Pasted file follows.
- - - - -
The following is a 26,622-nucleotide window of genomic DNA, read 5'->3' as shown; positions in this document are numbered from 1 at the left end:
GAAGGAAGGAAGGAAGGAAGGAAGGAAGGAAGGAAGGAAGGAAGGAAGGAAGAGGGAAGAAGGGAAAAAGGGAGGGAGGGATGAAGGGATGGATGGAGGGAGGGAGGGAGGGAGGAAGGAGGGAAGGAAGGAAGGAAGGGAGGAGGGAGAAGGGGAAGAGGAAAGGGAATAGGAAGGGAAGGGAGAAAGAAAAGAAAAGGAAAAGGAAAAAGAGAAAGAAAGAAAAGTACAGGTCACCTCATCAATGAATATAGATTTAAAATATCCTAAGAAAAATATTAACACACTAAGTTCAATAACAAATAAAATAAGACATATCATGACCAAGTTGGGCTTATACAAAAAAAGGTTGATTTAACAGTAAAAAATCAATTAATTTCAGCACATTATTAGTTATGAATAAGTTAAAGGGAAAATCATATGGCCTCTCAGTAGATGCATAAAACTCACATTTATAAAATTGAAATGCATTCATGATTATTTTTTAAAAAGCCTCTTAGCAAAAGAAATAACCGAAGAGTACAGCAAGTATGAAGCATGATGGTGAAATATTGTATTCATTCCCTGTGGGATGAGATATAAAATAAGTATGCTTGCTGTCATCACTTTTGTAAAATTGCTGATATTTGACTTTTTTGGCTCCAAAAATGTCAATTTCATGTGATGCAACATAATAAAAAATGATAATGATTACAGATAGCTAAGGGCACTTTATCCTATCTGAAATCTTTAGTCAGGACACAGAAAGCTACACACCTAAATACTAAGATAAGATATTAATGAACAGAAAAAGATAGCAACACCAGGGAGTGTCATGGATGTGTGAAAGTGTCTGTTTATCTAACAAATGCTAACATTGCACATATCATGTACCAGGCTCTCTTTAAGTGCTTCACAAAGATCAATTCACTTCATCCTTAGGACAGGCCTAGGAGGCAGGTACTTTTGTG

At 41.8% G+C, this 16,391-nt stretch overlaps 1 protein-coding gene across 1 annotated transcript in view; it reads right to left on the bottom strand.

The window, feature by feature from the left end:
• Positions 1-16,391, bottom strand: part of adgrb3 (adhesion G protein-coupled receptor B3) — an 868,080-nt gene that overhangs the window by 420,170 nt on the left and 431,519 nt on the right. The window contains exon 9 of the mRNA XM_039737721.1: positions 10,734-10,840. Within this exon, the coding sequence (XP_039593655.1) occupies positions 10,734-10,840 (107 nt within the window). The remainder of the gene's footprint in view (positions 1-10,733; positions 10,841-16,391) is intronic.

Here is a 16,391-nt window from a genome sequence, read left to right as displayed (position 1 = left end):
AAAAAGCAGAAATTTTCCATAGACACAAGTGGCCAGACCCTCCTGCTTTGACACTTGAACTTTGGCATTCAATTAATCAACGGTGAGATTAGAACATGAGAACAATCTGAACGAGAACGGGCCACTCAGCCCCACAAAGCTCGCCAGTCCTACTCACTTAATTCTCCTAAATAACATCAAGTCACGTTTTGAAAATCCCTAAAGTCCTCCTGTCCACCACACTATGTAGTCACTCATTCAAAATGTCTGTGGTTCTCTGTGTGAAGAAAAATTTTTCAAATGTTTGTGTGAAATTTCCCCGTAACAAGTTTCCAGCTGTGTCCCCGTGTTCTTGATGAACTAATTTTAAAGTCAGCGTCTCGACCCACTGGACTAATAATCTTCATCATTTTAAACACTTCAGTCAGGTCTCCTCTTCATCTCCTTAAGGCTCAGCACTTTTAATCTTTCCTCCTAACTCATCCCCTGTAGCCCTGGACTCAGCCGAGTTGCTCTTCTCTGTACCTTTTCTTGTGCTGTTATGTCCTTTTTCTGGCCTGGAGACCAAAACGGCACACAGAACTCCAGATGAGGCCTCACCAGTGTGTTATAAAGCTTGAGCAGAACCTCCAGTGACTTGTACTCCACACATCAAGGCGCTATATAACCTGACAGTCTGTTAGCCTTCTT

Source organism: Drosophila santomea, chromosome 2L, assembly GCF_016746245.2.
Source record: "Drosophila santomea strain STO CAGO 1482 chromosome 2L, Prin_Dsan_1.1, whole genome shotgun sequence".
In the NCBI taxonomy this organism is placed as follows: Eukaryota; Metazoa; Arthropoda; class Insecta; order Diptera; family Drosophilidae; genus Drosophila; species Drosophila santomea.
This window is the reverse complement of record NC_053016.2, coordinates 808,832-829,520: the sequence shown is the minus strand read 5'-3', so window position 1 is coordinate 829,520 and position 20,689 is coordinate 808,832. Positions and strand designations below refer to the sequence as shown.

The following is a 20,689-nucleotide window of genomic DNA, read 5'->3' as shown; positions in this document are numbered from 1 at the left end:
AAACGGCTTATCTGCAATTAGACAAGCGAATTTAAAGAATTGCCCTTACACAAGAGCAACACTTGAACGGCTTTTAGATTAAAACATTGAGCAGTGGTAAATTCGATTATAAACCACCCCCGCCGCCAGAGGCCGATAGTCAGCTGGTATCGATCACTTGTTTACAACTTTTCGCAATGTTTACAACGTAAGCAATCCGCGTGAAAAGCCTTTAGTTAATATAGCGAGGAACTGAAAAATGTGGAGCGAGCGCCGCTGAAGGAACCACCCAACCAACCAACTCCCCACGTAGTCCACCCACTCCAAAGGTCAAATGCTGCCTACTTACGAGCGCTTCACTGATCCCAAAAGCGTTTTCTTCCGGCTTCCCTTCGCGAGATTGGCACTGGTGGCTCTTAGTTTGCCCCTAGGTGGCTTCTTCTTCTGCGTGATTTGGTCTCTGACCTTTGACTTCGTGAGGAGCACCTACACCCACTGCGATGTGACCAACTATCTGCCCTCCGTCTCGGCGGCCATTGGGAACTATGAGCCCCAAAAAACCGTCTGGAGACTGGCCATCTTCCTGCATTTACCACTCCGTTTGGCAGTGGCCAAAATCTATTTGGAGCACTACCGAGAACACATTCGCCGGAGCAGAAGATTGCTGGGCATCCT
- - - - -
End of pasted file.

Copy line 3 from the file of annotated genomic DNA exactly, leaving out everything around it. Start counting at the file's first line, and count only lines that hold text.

At 41.8% G+C, this 16,391-nt stretch overlaps 1 protein-coding gene across 1 annotated transcript in view; it reads right to left on the bottom strand.